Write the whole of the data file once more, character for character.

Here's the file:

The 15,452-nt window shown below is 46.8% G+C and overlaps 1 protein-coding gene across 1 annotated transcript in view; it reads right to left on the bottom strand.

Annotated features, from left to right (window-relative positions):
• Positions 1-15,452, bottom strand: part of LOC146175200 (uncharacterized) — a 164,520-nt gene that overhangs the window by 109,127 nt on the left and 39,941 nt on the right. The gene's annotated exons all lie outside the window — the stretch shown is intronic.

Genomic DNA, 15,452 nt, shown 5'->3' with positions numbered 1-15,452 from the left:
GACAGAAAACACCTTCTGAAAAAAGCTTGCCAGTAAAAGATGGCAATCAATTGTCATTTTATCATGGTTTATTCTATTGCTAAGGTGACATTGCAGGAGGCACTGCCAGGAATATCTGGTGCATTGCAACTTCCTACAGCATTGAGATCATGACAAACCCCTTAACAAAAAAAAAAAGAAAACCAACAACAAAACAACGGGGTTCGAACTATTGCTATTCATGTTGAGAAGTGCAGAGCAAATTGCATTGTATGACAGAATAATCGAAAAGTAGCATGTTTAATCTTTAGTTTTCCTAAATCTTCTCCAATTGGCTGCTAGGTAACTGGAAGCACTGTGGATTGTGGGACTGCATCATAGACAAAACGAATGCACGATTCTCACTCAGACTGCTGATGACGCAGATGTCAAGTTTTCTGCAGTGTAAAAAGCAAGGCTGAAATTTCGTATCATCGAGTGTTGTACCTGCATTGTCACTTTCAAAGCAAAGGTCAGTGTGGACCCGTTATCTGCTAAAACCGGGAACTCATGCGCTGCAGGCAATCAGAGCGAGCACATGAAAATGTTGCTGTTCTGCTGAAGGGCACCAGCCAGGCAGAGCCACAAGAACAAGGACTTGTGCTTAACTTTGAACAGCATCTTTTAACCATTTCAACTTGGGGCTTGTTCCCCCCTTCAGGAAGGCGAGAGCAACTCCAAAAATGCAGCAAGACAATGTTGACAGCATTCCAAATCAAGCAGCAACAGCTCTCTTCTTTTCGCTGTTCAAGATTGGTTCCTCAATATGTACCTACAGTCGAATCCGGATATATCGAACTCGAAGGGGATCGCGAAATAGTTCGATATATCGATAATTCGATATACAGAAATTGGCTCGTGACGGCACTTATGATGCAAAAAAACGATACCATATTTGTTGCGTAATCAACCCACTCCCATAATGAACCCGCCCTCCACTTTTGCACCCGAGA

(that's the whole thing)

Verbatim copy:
The 15,452-nt window shown below is 46.8% G+C and overlaps 1 protein-coding gene across 1 annotated transcript in view; it reads right to left on the bottom strand.

Annotated features, from left to right (window-relative positions):
• Positions 1-15,452, bottom strand: part of LOC146175200 (uncharacterized) — a 164,520-nt gene that overhangs the window by 109,127 nt on the left and 39,941 nt on the right. The gene's annotated exons all lie outside the window — the stretch shown is intronic.

Genomic DNA, 15,452 nt, shown 5'->3' with positions numbered 1-15,452 from the left:
GACAGAAAACACCTTCTGAAAAAAGCTTGCCAGTAAAAGATGGCAATCAATTGTCATTTTATCATGGTTTATTCTATTGCTAAGGTGACATTGCAGGAGGCACTGCCAGGAATATCTGGTGCATTGCAACTTCCTACAGCATTGAGATCATGACAAACCCCTTAACAAAAAAAAAAAGAAAACCAACAACAAAACAACGGGGTTCGAACTATTGCTATTCATGTTGAGAAGTGCAGAGCAAATTGCATTGTATGACAGAATAATCGAAAAGTAGCATGTTTAATCTTTAGTTTTCCTAAATCTTCTCCAATTGGCTGCTAGGTAACTGGAAGCACTGTGGATTGTGGGACTGCATCATAGACAAAACGAATGCACGATTCTCACTCAGACTGCTGATGACGCAGATGTCAAGTTTTCTGCAGTGTAAAAAGCAAGGCTGAAATTTCGTATCATCGAGTGTTGTACCTGCATTGTCACTTTCAAAGCAAAGGTCAGTGTGGACCCGTTATCTGCTAAAACCGGGAACTCATGCGCTGCAGGCAATCAGAGCGAGCACATGAAAATGTTGCTGTTCTGCTGAAGGGCACCAGCCAGGCAGAGCCACAAGAACAAGGACTTGTGCTTAACTTTGAACAGCATCTTTTAACCATTTCAACTTGGGGCTTGTTCCCCCCTTCAGGAAGGCGAGAGCAACTCCAAAAATGCAGCAAGACAATGTTGACAGCATTCCAAATCAAGCAGCAACAGCTCTCTTCTTTTCGCTGTTCAAGATTGGTTCCTCAATATGTACCTACAGTCGAATCCGGATATATCGAACTCGAAGGGGATCGCGAAATAGTTCGATATATCGATAATTCGATATACAGAAATTGGCTCGTGACGGCACTTATGATGCAAAAAAACGATACCATATTTGTTGCGTAATCAACCCACTCCCATAATGAACCCGCCCTCCACTTTTGCACCCGAGA